Ike Quebec: Blue and Sentimental

Track

Blue and Sentimental

Artist

Ike Quebec (tenor sax)

CD

Blue and Sentimental (Blue Note 93184)

Buy Track

Musicians:

Ike Quebec (tenor sax), Grant Green (guitar), Paul Chambers (bass), Philly Joe Jones (drums).

Composed by Count Basie, Jerry Livingston, and Mack David

.

Recorded: Englewood Cliffs, NJ, Dec. 16, 1961

Quebec

Rating: 93/100 (learn more)

One aspect of Ike Quebec's playing that was conveyed so eloquently on his "comeback" Blue Note albums of the early '60's was his expressive "boudoir tenor" ballad treatments, an instrumental equivalent, if you will, of the style of singing that Billy Eckstine utilized in the '40's to keep the girls swooning in the aisles. Guitarist Tiny Grimes had ably assisted Quebec on his first round of Blue Note recordings in the '40's; now, in 1961, Quebec was matched with the up-and-coming Grant Green for his own Blue and Sentimental date and on Green's Born to Be Blue. If not for Quebec's untimely death from lung cancer in 1963 at the age of 44, surely Blue Note (for which Quebec also did influential A&R work) would have continued to pair his tenor with Green's guitar.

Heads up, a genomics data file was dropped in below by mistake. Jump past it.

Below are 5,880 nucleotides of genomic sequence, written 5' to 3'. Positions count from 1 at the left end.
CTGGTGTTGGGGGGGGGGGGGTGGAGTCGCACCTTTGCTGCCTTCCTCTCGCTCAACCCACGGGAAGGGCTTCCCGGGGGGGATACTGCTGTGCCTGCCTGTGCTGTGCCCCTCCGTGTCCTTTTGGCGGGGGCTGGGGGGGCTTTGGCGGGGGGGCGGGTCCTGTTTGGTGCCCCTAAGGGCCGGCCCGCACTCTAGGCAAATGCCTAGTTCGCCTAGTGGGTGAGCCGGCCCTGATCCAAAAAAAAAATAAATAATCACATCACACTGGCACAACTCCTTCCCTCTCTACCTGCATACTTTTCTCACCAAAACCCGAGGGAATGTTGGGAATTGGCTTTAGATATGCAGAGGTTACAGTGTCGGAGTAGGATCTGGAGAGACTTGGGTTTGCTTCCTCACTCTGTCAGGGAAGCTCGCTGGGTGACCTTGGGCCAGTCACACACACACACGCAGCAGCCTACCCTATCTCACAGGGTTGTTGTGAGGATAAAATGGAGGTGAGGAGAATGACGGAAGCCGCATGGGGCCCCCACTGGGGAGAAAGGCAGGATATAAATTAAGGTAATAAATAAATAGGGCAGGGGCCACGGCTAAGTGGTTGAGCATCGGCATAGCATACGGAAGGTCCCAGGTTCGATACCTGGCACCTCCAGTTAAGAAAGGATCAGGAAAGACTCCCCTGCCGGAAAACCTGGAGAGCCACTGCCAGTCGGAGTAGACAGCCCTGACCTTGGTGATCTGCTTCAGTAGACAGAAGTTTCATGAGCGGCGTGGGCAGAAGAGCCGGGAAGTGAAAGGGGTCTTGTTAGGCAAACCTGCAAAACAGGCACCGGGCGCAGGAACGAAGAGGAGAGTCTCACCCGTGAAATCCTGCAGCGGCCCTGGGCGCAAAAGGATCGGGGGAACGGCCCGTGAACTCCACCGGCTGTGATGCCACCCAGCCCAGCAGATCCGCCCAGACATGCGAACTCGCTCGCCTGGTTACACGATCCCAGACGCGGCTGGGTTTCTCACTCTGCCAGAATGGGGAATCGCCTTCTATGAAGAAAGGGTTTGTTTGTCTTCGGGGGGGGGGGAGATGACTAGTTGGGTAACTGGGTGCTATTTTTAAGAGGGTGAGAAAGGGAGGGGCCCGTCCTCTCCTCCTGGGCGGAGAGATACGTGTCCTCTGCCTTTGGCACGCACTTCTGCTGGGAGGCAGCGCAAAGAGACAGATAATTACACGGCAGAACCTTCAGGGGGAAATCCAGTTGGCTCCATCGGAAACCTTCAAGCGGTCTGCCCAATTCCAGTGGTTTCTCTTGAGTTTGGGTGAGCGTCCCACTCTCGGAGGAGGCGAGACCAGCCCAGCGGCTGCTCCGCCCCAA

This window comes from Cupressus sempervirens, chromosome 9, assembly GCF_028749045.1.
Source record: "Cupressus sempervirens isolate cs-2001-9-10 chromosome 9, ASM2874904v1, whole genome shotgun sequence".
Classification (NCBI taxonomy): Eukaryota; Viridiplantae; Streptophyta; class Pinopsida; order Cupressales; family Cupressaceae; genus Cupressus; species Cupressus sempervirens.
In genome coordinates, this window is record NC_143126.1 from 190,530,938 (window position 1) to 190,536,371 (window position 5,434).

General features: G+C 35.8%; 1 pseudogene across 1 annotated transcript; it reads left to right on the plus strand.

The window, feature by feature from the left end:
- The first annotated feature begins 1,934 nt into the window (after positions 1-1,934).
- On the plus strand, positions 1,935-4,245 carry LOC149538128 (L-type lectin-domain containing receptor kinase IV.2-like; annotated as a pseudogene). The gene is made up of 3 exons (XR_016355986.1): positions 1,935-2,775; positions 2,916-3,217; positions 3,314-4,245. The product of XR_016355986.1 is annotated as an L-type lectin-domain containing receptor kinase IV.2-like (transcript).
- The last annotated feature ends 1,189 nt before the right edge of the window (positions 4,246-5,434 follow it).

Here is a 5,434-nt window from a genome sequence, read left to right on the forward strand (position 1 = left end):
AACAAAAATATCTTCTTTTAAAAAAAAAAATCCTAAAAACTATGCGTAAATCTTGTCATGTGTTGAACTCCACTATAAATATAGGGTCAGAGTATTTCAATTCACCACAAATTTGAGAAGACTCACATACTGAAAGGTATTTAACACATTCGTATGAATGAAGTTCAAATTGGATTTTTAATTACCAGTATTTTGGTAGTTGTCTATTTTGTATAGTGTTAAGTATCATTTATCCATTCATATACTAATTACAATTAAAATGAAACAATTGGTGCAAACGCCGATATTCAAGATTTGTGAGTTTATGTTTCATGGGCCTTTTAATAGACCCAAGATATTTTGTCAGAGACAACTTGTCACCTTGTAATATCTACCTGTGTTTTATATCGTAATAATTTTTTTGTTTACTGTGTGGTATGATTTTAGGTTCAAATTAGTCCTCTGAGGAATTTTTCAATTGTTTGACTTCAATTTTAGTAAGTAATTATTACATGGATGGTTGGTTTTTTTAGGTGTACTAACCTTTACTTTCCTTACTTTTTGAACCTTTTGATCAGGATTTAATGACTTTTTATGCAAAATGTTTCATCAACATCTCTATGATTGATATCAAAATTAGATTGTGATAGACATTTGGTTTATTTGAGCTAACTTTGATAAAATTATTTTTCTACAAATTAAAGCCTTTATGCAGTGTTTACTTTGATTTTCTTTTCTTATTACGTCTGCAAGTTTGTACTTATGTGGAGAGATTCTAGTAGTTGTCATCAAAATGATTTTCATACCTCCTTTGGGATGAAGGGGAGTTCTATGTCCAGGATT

The title track, "Blue and Sentimental," is a definitive example of Quebec's sexy ballad creations. Quebec's velvety, fluttering evocation of the theme is tenderly apt. In his solo you can clearly discern Quebec's two self-admitted major influences, Coleman Hawkins and Ben Webster, but to his credit they've been successfully assimilated into a personally assured approach all his own. Green's following solo is actually longer than the leader's, and is played with a noticeably lighter tone than would be heard from him in the years to come. His always melodic, blues-inflected, and concise phrases hold one's interest despite threatening to veer into repetition, as his subtle, surprising, and clever variations unfailingly prevent that from happening. Quebec reenters with the famous Count Basie vamp from Hershel Evans' original 1938 feature, before bearing down on the melody in mellifluous fashion once again, right down to a sensuously caressing coda.

Reviewer: Scott Albin

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